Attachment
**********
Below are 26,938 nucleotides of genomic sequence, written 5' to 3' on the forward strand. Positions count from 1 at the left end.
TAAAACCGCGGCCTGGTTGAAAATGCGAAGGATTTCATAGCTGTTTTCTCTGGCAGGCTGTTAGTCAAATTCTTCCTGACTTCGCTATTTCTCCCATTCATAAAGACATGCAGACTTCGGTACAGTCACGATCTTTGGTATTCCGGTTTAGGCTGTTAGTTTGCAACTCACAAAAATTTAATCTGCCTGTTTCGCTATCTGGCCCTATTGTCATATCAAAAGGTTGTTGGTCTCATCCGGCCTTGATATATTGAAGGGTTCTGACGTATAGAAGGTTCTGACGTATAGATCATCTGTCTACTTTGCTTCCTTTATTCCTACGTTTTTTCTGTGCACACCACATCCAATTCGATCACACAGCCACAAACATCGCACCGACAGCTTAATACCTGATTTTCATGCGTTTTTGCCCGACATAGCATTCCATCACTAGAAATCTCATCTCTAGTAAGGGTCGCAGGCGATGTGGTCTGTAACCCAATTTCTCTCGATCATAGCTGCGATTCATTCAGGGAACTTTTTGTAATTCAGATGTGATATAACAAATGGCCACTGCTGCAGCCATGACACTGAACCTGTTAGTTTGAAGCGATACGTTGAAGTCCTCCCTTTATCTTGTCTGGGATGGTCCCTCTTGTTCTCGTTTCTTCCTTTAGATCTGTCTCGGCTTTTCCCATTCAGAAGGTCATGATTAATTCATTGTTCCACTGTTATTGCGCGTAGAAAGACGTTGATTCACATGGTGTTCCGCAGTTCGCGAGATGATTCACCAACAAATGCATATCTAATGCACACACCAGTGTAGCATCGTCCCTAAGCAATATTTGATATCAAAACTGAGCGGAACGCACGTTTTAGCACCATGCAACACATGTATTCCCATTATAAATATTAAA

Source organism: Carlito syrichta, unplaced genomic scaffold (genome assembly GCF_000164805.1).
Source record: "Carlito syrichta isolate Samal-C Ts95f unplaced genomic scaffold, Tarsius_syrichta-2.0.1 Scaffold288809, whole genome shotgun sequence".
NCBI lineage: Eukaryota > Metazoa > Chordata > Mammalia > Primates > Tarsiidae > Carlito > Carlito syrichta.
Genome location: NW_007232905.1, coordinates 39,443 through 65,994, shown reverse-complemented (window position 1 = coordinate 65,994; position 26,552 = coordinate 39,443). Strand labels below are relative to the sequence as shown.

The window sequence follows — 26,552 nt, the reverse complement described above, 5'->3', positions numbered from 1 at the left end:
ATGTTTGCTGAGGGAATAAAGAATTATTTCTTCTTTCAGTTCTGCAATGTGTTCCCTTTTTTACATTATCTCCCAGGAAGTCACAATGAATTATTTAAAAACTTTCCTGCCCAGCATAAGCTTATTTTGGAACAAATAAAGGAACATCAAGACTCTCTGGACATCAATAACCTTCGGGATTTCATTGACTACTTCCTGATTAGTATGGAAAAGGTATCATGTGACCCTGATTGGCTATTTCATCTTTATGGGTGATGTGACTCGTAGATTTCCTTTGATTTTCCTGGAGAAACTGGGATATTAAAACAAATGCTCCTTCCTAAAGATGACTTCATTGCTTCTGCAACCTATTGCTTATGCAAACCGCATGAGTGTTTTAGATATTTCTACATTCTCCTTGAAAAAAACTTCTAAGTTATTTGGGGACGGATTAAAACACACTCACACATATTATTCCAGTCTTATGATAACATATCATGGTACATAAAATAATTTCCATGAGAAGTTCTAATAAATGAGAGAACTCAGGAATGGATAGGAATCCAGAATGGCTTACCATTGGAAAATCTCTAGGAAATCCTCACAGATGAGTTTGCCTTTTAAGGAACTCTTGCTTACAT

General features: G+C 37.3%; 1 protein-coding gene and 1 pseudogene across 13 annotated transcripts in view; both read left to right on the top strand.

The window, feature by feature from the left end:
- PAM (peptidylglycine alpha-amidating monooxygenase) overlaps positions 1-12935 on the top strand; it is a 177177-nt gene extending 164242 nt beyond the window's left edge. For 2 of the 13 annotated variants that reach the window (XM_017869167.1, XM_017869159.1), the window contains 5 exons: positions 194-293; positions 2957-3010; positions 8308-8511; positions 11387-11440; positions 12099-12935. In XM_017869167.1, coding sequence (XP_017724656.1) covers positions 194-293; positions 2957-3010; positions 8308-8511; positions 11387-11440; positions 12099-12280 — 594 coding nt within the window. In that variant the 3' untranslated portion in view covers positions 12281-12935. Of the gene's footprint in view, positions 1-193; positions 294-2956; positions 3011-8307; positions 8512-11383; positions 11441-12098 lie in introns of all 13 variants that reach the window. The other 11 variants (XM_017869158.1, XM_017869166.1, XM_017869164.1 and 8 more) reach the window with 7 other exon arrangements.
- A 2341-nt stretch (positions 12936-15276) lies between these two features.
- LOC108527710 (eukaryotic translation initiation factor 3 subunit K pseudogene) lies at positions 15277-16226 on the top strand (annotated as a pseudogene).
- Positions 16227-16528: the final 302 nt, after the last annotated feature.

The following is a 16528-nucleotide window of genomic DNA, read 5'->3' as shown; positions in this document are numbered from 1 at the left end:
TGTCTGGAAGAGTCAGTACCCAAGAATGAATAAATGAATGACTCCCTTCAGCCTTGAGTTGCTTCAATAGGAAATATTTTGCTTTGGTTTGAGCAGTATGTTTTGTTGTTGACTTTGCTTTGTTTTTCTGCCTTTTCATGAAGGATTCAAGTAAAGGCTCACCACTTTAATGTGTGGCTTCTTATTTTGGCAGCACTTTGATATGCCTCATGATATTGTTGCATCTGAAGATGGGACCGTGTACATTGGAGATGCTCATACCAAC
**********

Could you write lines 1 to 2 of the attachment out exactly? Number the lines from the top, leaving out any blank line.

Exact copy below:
Below are 26,938 nucleotides of genomic sequence, written 5' to 3' on the forward strand. Positions count from 1 at the left end.
TAAAACCGCGGCCTGGTTGAAAATGCGAAGGATTTCATAGCTGTTTTCTCTGGCAGGCTGTTAGTCAAATTCTTCCTGACTTCGCTATTTCTCCCATTCATAAAGACATGCAGACTTCGGTACAGTCACGATCTTTGGTATTCCGGTTTAGGCTGTTAGTTTGCAACTCACAAAAATTTAATCTGCCTGTTTCGCTATCTGGCCCTATTGTCATATCAAAAGGTTGTTGGTCTCATCCGGCCTTGATATATTGAAGGGTTCTGACGTATAGAAGGTTCTGACGTATAGATCATCTGTCTACTTTGCTTCCTTTATTCCTACGTTTTTTCTGTGCACACCACATCCAATTCGATCACACAGCCACAAACATCGCACCGACAGCTTAATACCTGATTTTCATGCGTTTTTGCCCGACATAGCATTCCATCACTAGAAATCTCATCTCTAGTAAGGGTCGCAGGCGATGTGGTCTGTAACCCAATTTCTCTCGATCATAGCTGCGATTCATTCAGGGAACTTTTTGTAATTCAGATGTGATATAACAAATGGCCACTGCTGCAGCCATGACACTGAACCTGTTAGTTTGAAGCGATACGTTGAAGTCCTCCCTTTATCTTGTCTGGGATGGTCCCTCTTGTTCTCGTTTCTTCCTTTAGATCTGTCTCGGCTTTTCCCATTCAGAAGGTCATGATTAATTCATTGTTCCACTGTTATTGCGCGTAGAAAGACGTTGATTCACATGGTGTTCCGCAGTTCGCGAGATGATTCACCAACAAATGCATATCTAATGCACACACCAGTGTAGCATCGTCCCTAAGCAATATTTGATATCAAAACTGAGCGGAACGCACGTTTTAGCACCATGCAACACATGTATTCCCATTATAAATATTAAA